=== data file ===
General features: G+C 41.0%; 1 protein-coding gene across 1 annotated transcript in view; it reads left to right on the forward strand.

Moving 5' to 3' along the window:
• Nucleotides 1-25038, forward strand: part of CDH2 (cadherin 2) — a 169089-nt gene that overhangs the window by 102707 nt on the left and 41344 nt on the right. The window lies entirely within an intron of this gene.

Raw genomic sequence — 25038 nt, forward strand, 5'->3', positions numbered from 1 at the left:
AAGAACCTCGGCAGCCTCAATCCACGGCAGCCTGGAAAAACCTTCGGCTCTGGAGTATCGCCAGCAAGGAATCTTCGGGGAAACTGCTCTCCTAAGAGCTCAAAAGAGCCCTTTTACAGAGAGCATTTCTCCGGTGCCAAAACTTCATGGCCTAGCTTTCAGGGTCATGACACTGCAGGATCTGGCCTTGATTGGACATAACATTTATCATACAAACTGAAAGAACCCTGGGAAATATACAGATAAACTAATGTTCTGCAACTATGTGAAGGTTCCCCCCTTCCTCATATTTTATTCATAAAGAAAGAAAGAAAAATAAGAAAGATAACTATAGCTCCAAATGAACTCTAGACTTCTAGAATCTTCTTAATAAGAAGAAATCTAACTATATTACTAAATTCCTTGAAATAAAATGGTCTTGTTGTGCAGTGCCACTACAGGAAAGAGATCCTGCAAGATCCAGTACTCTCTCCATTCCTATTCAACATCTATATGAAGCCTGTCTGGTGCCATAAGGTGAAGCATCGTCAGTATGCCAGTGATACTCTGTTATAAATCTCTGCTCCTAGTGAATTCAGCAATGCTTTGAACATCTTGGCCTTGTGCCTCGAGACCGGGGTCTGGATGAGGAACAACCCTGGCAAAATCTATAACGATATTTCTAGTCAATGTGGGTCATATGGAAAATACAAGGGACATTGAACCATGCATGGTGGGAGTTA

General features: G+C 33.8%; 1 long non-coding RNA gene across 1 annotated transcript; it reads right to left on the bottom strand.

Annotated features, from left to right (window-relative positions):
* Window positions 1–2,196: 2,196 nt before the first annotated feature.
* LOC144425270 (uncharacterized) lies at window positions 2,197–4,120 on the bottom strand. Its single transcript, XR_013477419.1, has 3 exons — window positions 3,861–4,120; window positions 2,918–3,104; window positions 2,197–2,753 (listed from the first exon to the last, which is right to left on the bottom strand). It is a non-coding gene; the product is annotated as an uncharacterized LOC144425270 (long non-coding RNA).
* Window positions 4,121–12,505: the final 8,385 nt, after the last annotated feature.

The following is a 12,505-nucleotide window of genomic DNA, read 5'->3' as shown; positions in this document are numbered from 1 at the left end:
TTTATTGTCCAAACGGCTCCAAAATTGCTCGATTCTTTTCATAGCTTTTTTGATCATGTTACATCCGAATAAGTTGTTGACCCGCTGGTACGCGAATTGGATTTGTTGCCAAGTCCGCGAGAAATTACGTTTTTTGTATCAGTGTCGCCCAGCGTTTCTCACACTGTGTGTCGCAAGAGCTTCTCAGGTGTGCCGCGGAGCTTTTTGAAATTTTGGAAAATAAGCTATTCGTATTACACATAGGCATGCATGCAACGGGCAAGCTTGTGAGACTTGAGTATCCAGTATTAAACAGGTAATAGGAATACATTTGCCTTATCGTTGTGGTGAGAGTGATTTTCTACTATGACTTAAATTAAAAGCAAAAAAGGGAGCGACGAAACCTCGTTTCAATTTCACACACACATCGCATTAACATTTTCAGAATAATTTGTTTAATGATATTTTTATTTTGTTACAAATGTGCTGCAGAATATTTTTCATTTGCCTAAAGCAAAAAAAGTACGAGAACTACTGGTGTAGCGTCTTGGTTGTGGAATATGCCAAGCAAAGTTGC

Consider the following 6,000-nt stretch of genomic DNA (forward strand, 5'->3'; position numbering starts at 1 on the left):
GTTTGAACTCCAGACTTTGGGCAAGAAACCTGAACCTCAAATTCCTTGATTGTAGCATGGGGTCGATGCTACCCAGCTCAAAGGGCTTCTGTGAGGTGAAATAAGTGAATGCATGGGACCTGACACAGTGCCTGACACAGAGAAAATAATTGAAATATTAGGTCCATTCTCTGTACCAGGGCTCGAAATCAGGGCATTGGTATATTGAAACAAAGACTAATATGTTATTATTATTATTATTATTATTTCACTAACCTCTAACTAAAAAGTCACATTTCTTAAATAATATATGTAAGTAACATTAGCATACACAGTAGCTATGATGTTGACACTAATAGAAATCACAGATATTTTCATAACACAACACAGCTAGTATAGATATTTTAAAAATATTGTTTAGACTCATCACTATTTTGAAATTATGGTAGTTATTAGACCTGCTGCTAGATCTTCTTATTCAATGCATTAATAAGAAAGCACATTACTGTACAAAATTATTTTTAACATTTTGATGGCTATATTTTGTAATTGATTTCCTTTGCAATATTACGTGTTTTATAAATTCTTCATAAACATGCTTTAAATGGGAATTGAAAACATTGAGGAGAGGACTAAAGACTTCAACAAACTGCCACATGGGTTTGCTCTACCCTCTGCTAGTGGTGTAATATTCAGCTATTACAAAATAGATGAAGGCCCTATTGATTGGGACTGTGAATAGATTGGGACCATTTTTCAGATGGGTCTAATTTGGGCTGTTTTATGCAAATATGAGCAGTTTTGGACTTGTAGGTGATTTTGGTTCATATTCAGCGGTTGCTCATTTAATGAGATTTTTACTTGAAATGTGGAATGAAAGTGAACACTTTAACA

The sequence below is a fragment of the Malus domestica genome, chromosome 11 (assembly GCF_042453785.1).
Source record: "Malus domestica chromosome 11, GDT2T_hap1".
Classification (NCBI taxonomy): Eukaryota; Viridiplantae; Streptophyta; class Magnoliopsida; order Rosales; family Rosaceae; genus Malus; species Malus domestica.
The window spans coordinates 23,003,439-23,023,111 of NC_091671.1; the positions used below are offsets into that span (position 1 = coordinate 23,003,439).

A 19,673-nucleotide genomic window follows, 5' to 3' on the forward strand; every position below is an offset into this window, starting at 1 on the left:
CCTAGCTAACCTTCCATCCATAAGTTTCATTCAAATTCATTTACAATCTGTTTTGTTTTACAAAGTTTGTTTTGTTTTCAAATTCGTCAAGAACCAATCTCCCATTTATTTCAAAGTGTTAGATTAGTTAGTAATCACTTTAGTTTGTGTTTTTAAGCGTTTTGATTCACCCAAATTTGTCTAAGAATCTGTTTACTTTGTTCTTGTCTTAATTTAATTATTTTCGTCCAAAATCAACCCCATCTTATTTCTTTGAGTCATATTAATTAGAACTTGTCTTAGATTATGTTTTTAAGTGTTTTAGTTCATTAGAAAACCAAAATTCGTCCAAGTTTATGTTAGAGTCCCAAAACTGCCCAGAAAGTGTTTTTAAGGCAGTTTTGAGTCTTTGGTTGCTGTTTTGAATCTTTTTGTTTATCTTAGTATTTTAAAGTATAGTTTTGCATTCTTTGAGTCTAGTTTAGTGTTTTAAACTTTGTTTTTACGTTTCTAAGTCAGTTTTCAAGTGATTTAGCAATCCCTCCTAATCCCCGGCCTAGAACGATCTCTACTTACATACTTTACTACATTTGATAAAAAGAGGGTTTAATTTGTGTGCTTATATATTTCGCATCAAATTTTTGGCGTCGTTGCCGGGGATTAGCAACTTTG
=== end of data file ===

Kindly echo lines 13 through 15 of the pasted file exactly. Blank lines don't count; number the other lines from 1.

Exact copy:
Consider the following 6,000-nt stretch of genomic DNA (forward strand, 5'->3'; position numbering starts at 1 on the left):
GTTTGAACTCCAGACTTTGGGCAAGAAACCTGAACCTCAAATTCCTTGATTGTAGCATGGGGTCGATGCTACCCAGCTCAAAGGGCTTCTGTGAGGTGAAATAAGTGAATGCATGGGACCTGACACAGTGCCTGACACAGAGAAAATAATTGAAATATTAGGTCCATTCTCTGTACCAGGGCTCGAAATCAGGGCATTGGTATATTGAAACAAAGACTAATATGTTATTATTATTATTATTATTATTTCACTAACCTCTAACTAAAAAGTCACATTTCTTAAATAATATATGTAAGTAACATTAGCATACACAGTAGCTATGATGTTGACACTAATAGAAATCACAGATATTTTCATAACACAACACAGCTAGTATAGATATTTTAAAAATATTGTTTAGACTCATCACTATTTTGAAATTATGGTAGTTATTAGACCTGCTGCTAGATCTTCTTATTCAATGCATTAATAAGAAAGCACATTACTGTACAAAATTATTTTTAACATTTTGATGGCTATATTTTGTAATTGATTTCCTTTGCAATATTACGTGTTTTATAAATTCTTCATAAACATGCTTTAAATGGGAATTGAAAACATTGAGGAGAGGACTAAAGACTTCAACAAACTGCCACATGGGTTTGCTCTACCCTCTGCTAGTGGTGTAATATTCAGCTATTACAAAATAGATGAAGGCCCTATTGATTGGGACTGTGAATAGATTGGGACCATTTTTCAGATGGGTCTAATTTGGGCTGTTTTATGCAAATATGAGCAGTTTTGGACTTGTAGGTGATTTTGGTTCATATTCAGCGGTTGCTCATTTAATGAGATTTTTACTTGAAATGTGGAATGAAAGTGAACACTTTAACA

The sequence below is a fragment of the Malus domestica genome, chromosome 11 (assembly GCF_042453785.1).